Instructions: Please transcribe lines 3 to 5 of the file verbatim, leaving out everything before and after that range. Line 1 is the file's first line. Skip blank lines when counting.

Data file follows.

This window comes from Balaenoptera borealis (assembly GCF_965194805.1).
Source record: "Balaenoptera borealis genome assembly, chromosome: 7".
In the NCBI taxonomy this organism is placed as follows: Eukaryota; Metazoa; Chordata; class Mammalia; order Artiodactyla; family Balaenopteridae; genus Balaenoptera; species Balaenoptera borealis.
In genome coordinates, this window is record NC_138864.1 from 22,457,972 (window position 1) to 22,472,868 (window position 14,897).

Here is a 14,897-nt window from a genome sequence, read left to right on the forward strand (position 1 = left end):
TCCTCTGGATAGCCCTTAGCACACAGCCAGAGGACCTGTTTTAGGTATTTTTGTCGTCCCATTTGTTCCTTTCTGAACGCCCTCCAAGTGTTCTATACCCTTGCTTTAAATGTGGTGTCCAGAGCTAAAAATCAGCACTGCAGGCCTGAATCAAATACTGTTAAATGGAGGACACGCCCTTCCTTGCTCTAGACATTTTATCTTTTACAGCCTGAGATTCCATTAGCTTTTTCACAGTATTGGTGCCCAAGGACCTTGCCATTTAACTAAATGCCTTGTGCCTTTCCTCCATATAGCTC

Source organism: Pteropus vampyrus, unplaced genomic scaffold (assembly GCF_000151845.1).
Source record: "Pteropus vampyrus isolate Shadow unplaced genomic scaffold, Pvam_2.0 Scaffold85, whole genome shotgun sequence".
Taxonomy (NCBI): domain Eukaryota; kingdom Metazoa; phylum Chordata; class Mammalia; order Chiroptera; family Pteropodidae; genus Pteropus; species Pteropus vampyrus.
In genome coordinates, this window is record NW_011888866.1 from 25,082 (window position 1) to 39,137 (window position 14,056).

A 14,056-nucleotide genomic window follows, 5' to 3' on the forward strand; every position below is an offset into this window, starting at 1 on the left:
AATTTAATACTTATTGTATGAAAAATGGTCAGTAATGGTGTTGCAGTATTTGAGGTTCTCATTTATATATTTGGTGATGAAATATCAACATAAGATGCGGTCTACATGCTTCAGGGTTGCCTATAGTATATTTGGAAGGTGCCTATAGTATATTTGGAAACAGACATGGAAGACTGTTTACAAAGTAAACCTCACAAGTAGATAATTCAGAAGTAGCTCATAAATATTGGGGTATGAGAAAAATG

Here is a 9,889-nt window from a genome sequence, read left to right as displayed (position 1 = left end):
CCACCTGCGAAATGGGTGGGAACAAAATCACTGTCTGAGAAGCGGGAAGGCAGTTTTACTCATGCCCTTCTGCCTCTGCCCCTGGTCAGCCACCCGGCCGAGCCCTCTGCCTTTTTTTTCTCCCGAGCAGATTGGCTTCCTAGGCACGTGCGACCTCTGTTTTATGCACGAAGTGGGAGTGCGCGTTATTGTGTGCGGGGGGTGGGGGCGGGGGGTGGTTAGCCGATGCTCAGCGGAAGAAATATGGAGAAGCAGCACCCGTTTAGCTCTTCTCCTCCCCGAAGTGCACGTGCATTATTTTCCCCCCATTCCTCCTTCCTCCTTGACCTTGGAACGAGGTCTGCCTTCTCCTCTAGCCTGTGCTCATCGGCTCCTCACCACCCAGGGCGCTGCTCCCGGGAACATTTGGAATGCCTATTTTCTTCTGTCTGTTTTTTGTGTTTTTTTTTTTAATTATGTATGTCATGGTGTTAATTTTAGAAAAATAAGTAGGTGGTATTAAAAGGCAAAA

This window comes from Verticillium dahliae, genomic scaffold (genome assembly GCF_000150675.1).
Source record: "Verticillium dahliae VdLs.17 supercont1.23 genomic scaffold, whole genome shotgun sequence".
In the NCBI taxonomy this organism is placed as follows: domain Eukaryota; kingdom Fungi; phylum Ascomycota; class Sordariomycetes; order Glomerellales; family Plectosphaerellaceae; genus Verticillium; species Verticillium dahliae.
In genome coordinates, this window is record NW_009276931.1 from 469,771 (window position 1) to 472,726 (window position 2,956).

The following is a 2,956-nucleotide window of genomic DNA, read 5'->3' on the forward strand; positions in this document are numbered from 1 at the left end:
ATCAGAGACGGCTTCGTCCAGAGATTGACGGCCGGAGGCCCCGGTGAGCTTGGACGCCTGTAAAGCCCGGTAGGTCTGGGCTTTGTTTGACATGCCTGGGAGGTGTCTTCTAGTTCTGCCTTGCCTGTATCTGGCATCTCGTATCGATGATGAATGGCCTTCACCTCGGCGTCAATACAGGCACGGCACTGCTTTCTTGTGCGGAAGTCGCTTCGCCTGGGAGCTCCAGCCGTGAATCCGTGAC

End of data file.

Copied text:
In the NCBI taxonomy this organism is placed as follows: Eukaryota; Metazoa; Chordata; class Mammalia; order Artiodactyla; family Balaenopteridae; genus Balaenoptera; species Balaenoptera borealis.
In genome coordinates, this window is record NC_138864.1 from 22,457,972 (window position 1) to 22,472,868 (window position 14,897).

Here is a 14,897-nt window from a genome sequence, read left to right on the forward strand (position 1 = left end):